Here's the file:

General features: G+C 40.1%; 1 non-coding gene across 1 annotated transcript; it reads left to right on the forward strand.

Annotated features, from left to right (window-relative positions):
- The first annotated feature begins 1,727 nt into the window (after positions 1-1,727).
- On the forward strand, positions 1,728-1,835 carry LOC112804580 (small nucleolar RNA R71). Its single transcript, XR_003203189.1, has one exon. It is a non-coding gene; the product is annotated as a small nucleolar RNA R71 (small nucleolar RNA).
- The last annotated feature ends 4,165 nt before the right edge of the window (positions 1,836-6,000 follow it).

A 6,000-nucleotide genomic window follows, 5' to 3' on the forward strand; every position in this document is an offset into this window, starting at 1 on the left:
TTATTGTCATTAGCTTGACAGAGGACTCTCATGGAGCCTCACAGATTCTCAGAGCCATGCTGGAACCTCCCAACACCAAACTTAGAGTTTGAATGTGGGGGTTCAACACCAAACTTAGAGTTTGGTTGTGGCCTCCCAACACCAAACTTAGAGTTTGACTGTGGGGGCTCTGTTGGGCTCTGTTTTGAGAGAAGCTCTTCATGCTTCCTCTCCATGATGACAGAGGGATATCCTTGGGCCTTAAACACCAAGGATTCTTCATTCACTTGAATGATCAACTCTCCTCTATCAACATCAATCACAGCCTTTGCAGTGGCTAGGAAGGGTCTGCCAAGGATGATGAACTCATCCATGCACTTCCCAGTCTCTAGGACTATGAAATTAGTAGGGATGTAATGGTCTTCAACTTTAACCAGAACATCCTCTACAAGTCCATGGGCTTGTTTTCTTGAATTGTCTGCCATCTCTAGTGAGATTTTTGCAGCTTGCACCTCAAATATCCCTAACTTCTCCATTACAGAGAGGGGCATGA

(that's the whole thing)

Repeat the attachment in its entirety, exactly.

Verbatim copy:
General features: G+C 40.1%; 1 non-coding gene across 1 annotated transcript; it reads left to right on the forward strand.

Annotated features, from left to right (window-relative positions):
- The first annotated feature begins 1,727 nt into the window (after positions 1-1,727).
- On the forward strand, positions 1,728-1,835 carry LOC112804580 (small nucleolar RNA R71). Its single transcript, XR_003203189.1, has one exon. It is a non-coding gene; the product is annotated as a small nucleolar RNA R71 (small nucleolar RNA).
- The last annotated feature ends 4,165 nt before the right edge of the window (positions 1,836-6,000 follow it).

A 6,000-nucleotide genomic window follows, 5' to 3' on the forward strand; every position in this document is an offset into this window, starting at 1 on the left:
TTATTGTCATTAGCTTGACAGAGGACTCTCATGGAGCCTCACAGATTCTCAGAGCCATGCTGGAACCTCCCAACACCAAACTTAGAGTTTGAATGTGGGGGTTCAACACCAAACTTAGAGTTTGGTTGTGGCCTCCCAACACCAAACTTAGAGTTTGACTGTGGGGGCTCTGTTGGGCTCTGTTTTGAGAGAAGCTCTTCATGCTTCCTCTCCATGATGACAGAGGGATATCCTTGGGCCTTAAACACCAAGGATTCTTCATTCACTTGAATGATCAACTCTCCTCTATCAACATCAATCACAGCCTTTGCAGTGGCTAGGAAGGGTCTGCCAAGGATGATGAACTCATCCATGCACTTCCCAGTCTCTAGGACTATGAAATTAGTAGGGATGTAATGGTCTTCAACTTTAACCAGAACATCCTCTACAAGTCCATGGGCTTGTTTTCTTGAATTGTCTGCCATCTCTAGTGAGATTTTTGCAGCTTGCACCTCAAATATCCCTAACTTCTCCATTACAGAGAGGGGCATGA